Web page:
Remember, an appeal is about the donor not about the charity. The concept is delivered in words and images, and connects to the reader’s emotional core. Once you have the concept, then you can start writing.

Be distinct. You should develop a unique reason to give that is clearly articulated in your direct mail

  • Try to sum up your proposition in 7 words.
  • Imagine your communication without a logo - what about it makes it uniquely yours?


Be interesting. Only communicate if you have something to say. Surprise supporters - tell them something new and unexpected. Make it relevant to them.

Take a step back and be critical, in fact be brutal. Before you send anything ask yourself - Is this new information? How is it relevant to the person I’m sending it to? Does this excite me? Am I proud of it? Would I be excited to talk to someone about this over dinner?

4. Compelling copywriting and designing for response

There is a list of ‘do’s’ and ‘don’ts’ of copywriting and design in the Direct mail that works appendix. Additionally, further reading and resources to help you write and design compelling appeals that raise lots of money are listed in the body of the report.

It is important to remember that the majority of respondents to direct mail fundraising are over 60. Fundraisers should write and design their appeals accordingly.

To improve the supporter experience, all fundraisers should be aware of the work of Professor Voegele on how people read direct mail (see a brief overview on the Happy Donors blog: http://happydonors.com/?p=333) and Colin Wheildon on design and readability (see Ken Burnett’s summary on SOFII: http://sofii.org/article/sorry-but-youre-just-not-my-type).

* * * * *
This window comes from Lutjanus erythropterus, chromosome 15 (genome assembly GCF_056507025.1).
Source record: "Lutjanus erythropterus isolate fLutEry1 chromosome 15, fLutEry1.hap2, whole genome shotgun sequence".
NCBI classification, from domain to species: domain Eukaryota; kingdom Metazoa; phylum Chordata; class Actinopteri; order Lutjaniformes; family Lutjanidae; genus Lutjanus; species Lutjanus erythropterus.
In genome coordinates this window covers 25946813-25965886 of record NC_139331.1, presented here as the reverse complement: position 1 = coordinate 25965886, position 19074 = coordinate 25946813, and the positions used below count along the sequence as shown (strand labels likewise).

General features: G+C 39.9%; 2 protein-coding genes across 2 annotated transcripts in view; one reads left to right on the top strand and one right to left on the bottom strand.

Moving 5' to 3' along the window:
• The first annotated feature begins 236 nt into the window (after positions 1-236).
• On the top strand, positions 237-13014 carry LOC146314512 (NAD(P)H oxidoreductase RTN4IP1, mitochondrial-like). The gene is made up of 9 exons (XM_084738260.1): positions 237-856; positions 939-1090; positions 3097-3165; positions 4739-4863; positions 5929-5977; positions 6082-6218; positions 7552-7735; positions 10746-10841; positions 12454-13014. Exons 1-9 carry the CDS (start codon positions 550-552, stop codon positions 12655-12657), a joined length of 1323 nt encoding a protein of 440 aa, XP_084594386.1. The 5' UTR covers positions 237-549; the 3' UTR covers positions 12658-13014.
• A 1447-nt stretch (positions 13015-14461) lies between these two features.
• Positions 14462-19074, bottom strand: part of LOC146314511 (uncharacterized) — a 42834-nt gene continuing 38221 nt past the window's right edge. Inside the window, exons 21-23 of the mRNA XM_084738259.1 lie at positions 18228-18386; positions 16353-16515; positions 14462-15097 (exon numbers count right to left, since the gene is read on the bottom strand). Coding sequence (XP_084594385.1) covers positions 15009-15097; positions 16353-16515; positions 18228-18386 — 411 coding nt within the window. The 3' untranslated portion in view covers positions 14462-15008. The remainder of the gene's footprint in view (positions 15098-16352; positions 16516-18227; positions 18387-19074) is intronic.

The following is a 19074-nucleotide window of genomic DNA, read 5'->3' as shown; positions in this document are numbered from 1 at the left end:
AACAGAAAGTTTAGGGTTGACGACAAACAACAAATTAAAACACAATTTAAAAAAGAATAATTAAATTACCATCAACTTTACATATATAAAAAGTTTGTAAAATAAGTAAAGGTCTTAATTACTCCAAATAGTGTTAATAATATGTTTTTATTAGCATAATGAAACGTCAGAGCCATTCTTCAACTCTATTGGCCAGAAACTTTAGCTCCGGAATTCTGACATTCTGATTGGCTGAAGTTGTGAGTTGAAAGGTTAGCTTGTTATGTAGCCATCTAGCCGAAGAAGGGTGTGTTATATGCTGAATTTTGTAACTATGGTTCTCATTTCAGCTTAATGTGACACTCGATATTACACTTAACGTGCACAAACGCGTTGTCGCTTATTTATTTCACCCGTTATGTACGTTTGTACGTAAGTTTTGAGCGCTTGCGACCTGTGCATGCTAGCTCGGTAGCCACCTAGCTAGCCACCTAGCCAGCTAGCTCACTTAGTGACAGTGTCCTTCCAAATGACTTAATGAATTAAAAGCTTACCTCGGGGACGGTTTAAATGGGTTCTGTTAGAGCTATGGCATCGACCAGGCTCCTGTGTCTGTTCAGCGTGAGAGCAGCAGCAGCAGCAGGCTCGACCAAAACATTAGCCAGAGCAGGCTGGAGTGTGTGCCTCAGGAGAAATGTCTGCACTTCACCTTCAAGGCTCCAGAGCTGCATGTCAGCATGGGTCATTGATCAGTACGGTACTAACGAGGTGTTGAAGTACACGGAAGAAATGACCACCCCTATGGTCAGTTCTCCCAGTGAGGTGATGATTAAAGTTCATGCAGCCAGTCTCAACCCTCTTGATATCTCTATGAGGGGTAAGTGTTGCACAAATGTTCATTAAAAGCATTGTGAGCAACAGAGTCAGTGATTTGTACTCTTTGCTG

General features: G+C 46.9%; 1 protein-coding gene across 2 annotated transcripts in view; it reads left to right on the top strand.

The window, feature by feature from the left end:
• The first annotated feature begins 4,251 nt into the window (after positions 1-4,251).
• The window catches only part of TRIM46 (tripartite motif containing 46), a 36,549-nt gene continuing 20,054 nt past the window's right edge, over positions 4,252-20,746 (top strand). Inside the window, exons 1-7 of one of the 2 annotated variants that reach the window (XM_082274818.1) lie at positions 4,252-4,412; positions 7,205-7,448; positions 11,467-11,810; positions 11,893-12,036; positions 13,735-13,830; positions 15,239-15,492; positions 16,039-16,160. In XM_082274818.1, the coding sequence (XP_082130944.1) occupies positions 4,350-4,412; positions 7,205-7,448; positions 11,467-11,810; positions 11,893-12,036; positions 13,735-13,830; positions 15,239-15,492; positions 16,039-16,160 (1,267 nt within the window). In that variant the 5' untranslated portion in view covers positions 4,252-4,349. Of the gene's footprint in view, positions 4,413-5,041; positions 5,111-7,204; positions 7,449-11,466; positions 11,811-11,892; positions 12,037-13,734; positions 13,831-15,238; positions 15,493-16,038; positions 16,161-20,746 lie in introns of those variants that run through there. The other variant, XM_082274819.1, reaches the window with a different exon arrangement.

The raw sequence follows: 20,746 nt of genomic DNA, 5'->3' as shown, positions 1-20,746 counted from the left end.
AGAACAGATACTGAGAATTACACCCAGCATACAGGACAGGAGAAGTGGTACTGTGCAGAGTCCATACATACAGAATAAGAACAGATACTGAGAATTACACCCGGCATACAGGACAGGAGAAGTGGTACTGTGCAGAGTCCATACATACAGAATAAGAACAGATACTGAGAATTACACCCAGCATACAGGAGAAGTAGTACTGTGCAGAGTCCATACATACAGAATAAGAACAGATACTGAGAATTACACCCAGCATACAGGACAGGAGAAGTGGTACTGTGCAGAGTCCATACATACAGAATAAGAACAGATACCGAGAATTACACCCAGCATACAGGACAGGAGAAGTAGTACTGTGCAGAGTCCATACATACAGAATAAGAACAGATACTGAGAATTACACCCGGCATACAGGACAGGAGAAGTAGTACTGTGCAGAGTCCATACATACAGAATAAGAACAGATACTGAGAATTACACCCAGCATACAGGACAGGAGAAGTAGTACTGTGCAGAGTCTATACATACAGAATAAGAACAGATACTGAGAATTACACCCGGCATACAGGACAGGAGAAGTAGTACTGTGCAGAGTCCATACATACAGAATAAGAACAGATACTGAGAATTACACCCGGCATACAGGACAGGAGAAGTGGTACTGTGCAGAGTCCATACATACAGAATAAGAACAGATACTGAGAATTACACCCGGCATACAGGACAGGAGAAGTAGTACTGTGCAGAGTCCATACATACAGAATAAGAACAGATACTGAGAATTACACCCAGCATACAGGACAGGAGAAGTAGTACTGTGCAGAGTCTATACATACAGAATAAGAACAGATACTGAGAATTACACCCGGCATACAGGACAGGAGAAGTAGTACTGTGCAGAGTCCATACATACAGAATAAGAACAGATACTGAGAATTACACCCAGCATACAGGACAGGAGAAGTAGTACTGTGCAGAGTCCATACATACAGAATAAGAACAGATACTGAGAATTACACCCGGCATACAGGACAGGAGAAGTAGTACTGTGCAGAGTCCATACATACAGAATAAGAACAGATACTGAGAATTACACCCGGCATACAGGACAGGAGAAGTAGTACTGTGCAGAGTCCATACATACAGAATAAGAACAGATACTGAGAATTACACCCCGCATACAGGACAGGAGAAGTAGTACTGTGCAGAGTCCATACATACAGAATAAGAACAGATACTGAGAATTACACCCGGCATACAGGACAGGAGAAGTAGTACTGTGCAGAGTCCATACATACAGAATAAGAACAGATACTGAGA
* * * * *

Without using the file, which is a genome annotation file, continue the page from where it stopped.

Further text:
Additionally, free tools such as the Hemingway app http://www.hemingwayapp.com/ can be used to give an indication on how readable and accessible your writing is.

5. Listening, feedback and outstanding customer care

Be a good listener. Try not to assume too much about supporters. Listen to feedback and ask for supporter’s opinions

  • React to what donors are telling you - speed is key
  • Talk to supporters before taking big actions.
  • Make it a relationship and a conversation
  • Have a strong complaints handling process. Encourage supporters to tell you their gripes and encourage feedback. There is lots of evidence that successfully resolving complaints increases loyalty and retention.

Be human. Offer a personal connection to the cause, introduce supporters to the individuals within the charity that they may deal with.

  • Give named contacts in your direct mail so supporters know who to ask about any queries or to make a donation over the phone.
  • Look for opportunities to get non-fundraising staff and volunteers to speak to your supporters. For example, some charities hold ‘thanking days’ where everyone is encouraged to call or write a thank you note to supporters.

Be open, honest and transparent.

  • Share the impact of donations – both successes and failures.
  • Be clear on campaign objectives – both internally & with the recipient.
  • Be ready to share information on data you hold.

Click on the image below to see CDE project 11b summary only – PDF

Click on the image below to see CDE Project 11b full report - PDF

About the author: The Commission on the Donor Experience

The CDE has one simple ideal – to place donors at the heart of fundraising. The aim of the CDE is to support the transformation of fundraising, to change the culture to a truly consistent donor-based approach to raising money. It is based on evidence drawn from first hand insight of best practice. By identifying best practice and capturing examples, we will enable these to be shared and brought into common use.